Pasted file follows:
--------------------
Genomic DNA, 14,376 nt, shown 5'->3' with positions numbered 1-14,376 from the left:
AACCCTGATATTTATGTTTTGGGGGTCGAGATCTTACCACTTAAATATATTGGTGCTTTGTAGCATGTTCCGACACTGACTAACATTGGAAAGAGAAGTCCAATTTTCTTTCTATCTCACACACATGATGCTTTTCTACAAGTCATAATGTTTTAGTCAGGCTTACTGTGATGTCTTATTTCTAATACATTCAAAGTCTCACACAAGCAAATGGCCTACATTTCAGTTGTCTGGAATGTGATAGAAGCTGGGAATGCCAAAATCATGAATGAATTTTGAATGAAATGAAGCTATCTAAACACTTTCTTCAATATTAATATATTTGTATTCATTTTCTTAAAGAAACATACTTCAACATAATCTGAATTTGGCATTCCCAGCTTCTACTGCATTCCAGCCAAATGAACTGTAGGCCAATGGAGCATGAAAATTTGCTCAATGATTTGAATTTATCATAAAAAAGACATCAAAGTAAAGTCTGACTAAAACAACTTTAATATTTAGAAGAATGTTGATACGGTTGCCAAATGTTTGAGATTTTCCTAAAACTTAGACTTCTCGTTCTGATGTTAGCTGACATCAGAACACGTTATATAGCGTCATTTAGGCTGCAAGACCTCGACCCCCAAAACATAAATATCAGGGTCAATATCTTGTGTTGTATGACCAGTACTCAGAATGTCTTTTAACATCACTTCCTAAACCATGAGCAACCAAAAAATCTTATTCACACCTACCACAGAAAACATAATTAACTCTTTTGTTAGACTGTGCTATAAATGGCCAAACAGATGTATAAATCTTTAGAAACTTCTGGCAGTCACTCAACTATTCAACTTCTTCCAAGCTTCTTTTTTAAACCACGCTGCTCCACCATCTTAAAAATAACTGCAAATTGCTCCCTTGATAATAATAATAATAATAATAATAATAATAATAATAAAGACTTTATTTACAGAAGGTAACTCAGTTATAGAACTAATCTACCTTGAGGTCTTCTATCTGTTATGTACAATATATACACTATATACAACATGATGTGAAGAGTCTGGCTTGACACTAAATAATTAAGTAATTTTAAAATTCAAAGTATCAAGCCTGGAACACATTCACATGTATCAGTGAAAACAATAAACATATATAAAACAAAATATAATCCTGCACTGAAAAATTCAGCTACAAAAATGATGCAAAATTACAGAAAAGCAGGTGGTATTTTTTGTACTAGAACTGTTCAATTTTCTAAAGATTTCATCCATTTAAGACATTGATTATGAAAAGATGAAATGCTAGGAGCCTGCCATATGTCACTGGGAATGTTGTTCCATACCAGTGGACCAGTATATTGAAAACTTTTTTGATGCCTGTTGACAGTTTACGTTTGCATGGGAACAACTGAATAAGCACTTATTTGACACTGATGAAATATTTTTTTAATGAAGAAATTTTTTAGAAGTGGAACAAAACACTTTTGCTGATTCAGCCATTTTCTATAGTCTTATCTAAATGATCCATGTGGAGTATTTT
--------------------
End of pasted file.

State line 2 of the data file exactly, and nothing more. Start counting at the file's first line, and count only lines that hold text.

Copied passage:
AACCCTGATATTTATGTTTTGGGGGTCGAGATCTTACCACTTAAATATATTGGTGCTTTGTAGCATGTTCCGACACTGACTAACATTGGAAAGAGAAGTCCAATTTTCTTTCTATCTCACACACATGATGCTTTTCTACAAGTCATAATGTTTTAGTCAGGCTTACTGTGATGTCTTATTTCTAATACATTCAAAGTCTCACACAAGCAAATGGCCTACATTTCAGTTGTCTGGAATGTGATAGAAGCTGGGAATGCCAAAATCATGAATGAATTTTGAATGAAATGAAGCTATCTAAACACTTTCTTCAATATTAATATATTTGTATTCATTTTCTTAAAGAAACATACTTCAACATAATCTGAATTTGGCATTCCCAGCTTCTACTGCATTCCAGCCAAATGAACTGTAGGCCAATGGAGCATGAAAATTTGCTCAATGATTTGAATTTATCATAAAAAAGACATCAAAGTAAAGTCTGACTAAAACAACTTTAATATTTAGAAGAATGTTGATACGGTTGCCAAATGTTTGAGATTTTCCTAAAACTTAGACTTCTCGTTCTGATGTTAGCTGACATCAGAACACGTTATATAGCGTCATTTAGGCTGCAAGACCTCGACCCCCAAAACATAAATATCAGGGTCAATATCTTGTGTTGTATGACCAGTACTCAGAATGTCTTTTAACATCACTTCCTAAACCATGAGCAACCAAAAAATCTTATTCACACCTACCACAGAAAACATAATTAACTCTTTTGTTAGACTGTGCTATAAATGGCCAAACAGATGTATAAATCTTTAGAAACTTCTGGCAGTCACTCAACTATTCAACTTCTTCCAAGCTTCTTTTTTAAACCACGCTGCTCCACCATCTTAAAAATAACTGCAAATTGCTCCCTTGATAATAATAATAATAATAATAATAATAATAATAATAAAGACTTTATTTACAGAAGGTAACTCAGTTATAGAACTAATCTACCTTGAGGTCTTCTATCTGTTATGTACAATATATACACTATATACAACATGATGTGAAGAGTCTGGCTTGACACTAAATAATTAAGTAATTTTAAAATTCAAAGTATCAAGCCTGGAACACATTCACATGTATCAGTGAAAACAATAAACATATATAAAACAAAATATAATCCTGCACTGAAAAATTCAGCTACAAAAATGATGCAAAATTACAGAAAAGCAGGTGGTATTTTTTGTACTAGAACTGTTCAATTTTCTAAAGATTTCATCCATTTAAGACATTGATTATGAAAAGATGAAATGCTAGGAGCCTGCCATATGTCACTGGGAATGTTGTTCCATACCAGTGGACCAGTATATTGAAAACTTTTTTGATGCCTGTTGACAGTTTACGTTTGCATGGGAACAACTGAATAAGCACTTATTTGACACTGATGAAATATTTTTTTAATGAAGAAATTTTTTAGAAGTGGAACAAAACACTTTTGCTGATTCAGCCATTTTCTATAGTCTTATCTAAATGATCCATGTGGAGTATTTT